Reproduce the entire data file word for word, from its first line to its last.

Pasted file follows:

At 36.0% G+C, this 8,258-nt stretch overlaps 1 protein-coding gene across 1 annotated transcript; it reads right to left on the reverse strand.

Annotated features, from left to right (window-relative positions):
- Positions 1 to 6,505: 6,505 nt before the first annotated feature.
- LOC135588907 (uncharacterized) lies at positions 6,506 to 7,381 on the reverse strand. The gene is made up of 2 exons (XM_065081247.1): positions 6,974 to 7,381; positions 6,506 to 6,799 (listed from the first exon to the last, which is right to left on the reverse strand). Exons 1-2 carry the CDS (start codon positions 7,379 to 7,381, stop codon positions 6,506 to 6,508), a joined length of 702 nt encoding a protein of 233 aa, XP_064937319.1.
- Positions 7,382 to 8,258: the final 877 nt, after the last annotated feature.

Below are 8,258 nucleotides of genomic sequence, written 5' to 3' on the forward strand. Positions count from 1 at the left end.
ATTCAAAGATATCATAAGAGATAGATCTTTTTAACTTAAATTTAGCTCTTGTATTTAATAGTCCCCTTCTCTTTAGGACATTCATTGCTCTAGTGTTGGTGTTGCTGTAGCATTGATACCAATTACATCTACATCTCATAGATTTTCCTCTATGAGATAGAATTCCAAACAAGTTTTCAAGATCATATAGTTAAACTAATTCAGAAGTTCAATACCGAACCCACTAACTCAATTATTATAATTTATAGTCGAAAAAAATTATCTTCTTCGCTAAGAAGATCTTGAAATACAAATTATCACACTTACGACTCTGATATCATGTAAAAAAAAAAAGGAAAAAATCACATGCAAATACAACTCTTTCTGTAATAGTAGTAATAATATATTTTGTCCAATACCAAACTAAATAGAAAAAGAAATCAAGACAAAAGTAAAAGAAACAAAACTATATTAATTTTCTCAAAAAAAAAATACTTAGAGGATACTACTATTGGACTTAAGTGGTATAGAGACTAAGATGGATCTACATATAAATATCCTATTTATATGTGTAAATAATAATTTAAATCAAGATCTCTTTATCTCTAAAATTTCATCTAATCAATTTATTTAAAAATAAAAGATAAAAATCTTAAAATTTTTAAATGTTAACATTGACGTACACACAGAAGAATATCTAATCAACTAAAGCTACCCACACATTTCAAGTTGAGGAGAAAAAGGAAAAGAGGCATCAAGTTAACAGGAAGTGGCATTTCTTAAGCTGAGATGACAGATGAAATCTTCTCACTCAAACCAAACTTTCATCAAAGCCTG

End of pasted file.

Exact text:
At 36.0% G+C, this 8,258-nt stretch overlaps 1 protein-coding gene across 1 annotated transcript; it reads right to left on the reverse strand.

Annotated features, from left to right (window-relative positions):
- Positions 1 to 6,505: 6,505 nt before the first annotated feature.
- LOC135588907 (uncharacterized) lies at positions 6,506 to 7,381 on the reverse strand. The gene is made up of 2 exons (XM_065081247.1): positions 6,974 to 7,381; positions 6,506 to 6,799 (listed from the first exon to the last, which is right to left on the reverse strand). Exons 1-2 carry the CDS (start codon positions 7,379 to 7,381, stop codon positions 6,506 to 6,508), a joined length of 702 nt encoding a protein of 233 aa, XP_064937319.1.
- Positions 7,382 to 8,258: the final 877 nt, after the last annotated feature.

Below are 8,258 nucleotides of genomic sequence, written 5' to 3' on the forward strand. Positions count from 1 at the left end.
ATTCAAAGATATCATAAGAGATAGATCTTTTTAACTTAAATTTAGCTCTTGTATTTAATAGTCCCCTTCTCTTTAGGACATTCATTGCTCTAGTGTTGGTGTTGCTGTAGCATTGATACCAATTACATCTACATCTCATAGATTTTCCTCTATGAGATAGAATTCCAAACAAGTTTTCAAGATCATATAGTTAAACTAATTCAGAAGTTCAATACCGAACCCACTAACTCAATTATTATAATTTATAGTCGAAAAAAATTATCTTCTTCGCTAAGAAGATCTTGAAATACAAATTATCACACTTACGACTCTGATATCATGTAAAAAAAAAAAGGAAAAAATCACATGCAAATACAACTCTTTCTGTAATAGTAGTAATAATATATTTTGTCCAATACCAAACTAAATAGAAAAAGAAATCAAGACAAAAGTAAAAGAAACAAAACTATATTAATTTTCTCAAAAAAAAAATACTTAGAGGATACTACTATTGGACTTAAGTGGTATAGAGACTAAGATGGATCTACATATAAATATCCTATTTATATGTGTAAATAATAATTTAAATCAAGATCTCTTTATCTCTAAAATTTCATCTAATCAATTTATTTAAAAATAAAAGATAAAAATCTTAAAATTTTTAAATGTTAACATTGACGTACACACAGAAGAATATCTAATCAACTAAAGCTACCCACACATTTCAAGTTGAGGAGAAAAAGGAAAAGAGGCATCAAGTTAACAGGAAGTGGCATTTCTTAAGCTGAGATGACAGATGAAATCTTCTCACTCAAACCAAACTTTCATCAAAGCCTG